** Border collie from San Mateo. Owners are Mary Ann Waldo and Lisa Waldo.
** Polish lowland sheepdog from Brentwood. Owners are Tony and Barbara Ross.
** Siberian husky from El Cerrito. Owner is Donna Beckman.
** Standard schnauzer from Livermore. Owners are Robert and Lois Ann Bedford.

Be sure and watch for them!

Four newly recognized breeds will make also their debuts on the sport’s biggest stage:
The Swedish Vallhund, Beauceron, Tibetan mastiff and Plott will be among the 169 breeds and varieties competing in America’s first and only “Champions Only” dog show. The Vallhund and the Beauceron compete in the Herding Group, while the Tibetan mastiff is part of the Working Group, and the Plott is in the Hound Group.

The Vallhund, a sturdily built Spitz-type breed known since the time of the Vikings, has been kept for centuries as a farm dog and used for herding cattle and sheep. It is an energetic breed known as a “big dog in a small body.” The Beauceron is an old, distinct breed closely related to the long-haired Briard. Beaucerons served bravely in both World Wars as messenger and mine-detection dogs and experienced a serge of popularity after World War II.

The Tibetan Mastiff is a large, powerful, noble and impressive dog that has been used primarily as a family and property guardian for centuries. The Plott is a hunting hound. It is intelligent, alert and confident and is noted for stamina, endurance, agility, determination and aggressiveness, combining courage with athletic ability.

You can find out more about this huge dog show at http://westminsterkennelclub.org

Have fun watching. I sure will, along with my cats, Tut and Newman. I’ll be cheering and I’m sure the cats will be booing. /Gary

Posted on Wednesday, February 6th, 2008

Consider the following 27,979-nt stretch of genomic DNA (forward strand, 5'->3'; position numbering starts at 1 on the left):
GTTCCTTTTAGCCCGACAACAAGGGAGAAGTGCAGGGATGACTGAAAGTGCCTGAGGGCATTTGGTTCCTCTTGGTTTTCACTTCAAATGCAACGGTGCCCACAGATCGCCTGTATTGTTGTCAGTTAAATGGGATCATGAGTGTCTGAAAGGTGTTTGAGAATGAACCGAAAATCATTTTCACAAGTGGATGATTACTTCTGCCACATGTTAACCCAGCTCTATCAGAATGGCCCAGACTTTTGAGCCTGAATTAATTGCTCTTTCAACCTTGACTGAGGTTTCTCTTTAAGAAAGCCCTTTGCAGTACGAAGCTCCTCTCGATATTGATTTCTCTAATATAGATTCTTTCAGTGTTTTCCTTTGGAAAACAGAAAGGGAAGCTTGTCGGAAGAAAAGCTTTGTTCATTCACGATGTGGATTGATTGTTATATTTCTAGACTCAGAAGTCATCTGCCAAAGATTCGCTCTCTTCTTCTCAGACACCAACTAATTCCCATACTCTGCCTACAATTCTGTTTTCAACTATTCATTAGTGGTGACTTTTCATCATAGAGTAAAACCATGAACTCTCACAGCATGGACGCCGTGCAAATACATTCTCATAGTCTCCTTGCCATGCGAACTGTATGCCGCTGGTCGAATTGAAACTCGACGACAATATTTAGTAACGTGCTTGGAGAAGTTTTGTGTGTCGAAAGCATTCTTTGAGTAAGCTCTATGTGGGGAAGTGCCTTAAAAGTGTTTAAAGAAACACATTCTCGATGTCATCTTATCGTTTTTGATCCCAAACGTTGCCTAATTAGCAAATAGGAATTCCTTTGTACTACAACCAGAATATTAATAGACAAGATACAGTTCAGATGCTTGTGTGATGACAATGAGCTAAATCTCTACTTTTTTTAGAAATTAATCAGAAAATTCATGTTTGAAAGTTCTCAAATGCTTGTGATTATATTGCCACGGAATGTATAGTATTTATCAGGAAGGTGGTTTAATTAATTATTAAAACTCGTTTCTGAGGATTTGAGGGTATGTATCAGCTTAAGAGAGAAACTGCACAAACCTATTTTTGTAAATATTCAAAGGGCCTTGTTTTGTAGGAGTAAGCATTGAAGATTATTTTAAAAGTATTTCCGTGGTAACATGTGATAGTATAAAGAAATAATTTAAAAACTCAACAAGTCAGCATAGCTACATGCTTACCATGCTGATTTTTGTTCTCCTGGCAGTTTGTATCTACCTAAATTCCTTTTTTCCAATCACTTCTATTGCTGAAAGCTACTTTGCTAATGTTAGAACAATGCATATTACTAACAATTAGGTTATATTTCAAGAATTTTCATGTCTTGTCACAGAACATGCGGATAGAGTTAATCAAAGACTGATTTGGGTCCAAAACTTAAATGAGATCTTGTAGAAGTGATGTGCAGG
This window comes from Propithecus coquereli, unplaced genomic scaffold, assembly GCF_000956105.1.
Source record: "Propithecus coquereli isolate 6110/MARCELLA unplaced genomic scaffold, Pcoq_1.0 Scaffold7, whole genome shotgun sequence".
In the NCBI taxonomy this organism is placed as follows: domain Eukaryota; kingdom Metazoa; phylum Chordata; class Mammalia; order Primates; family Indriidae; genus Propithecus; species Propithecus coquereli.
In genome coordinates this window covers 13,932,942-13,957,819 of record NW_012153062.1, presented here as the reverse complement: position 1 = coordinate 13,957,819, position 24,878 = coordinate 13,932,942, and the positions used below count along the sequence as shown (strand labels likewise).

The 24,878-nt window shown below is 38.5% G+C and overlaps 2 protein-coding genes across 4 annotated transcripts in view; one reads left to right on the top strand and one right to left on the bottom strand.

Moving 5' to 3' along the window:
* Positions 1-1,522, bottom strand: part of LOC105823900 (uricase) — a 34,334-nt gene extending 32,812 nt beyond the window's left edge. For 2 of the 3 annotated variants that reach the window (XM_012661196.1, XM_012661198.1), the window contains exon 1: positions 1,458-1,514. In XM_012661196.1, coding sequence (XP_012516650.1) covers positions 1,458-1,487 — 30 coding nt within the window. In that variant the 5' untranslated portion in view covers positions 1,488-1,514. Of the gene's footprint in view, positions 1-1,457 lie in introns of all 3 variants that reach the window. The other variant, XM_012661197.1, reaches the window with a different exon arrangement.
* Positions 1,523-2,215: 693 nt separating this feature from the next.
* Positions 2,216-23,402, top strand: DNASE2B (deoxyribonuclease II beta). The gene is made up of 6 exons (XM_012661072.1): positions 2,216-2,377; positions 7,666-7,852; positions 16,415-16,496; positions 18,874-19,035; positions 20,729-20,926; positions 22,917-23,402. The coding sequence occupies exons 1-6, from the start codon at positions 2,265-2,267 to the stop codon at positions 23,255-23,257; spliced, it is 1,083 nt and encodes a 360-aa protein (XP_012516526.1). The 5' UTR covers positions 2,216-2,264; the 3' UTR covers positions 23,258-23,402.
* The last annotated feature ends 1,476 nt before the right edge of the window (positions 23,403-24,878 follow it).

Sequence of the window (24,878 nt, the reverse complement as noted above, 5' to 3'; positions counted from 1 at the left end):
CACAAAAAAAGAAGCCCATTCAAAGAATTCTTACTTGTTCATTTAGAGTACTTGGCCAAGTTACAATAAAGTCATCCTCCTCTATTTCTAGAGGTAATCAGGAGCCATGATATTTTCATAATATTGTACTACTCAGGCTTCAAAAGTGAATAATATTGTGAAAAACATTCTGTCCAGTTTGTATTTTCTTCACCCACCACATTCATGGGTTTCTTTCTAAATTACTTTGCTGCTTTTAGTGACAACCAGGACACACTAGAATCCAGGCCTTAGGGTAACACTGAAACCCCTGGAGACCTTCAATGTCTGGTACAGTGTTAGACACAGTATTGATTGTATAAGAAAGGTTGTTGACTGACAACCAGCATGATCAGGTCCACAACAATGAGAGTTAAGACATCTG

Under: Dog Show, dogs, Westminster | 2 Comments »

Judge protects whales, rules against Bush & Navy

Environmental groups seeking to protect whales from the possibly harmful effects of sonar scored a legal victory against the Navy and the Bush administration.

U.S. District Judge Florence-Marie Cooper ruled Monday (Feb. 4) that the Navy is not exempt from complying with the National Environmental Policy Act and a court injunction that created a 12 nautical-mile no-sonar zone off Southern California.

The president signed a waiver Jan. 15 exempting the Navy and its anti-submarine warfare exercises from the injunction.

The judge also said she has “significant concerns about the constitutionality of the President’s exemption,” but that “a finding on this issue is not necessary” to reinstate the sonar injunction.

Scientists have said loud sonar can damage the brains and ears of marine mammals, and may mask the echoes from natural sonar that some whales and dolphins use to locate food.

Whales throughout the Pacific reportedly showed their approval of the ruling by spraying HUGE spouts of water up through their blowholes.

Ocean waters all along the California coastline looked like they were covered with giant lawn sprinklers.

Let’s hear it for the whales! /Gary

Posted on Tuesday, February 5th, 2008
Under: Navy, President Bush, Sonar, Whales | No Comments »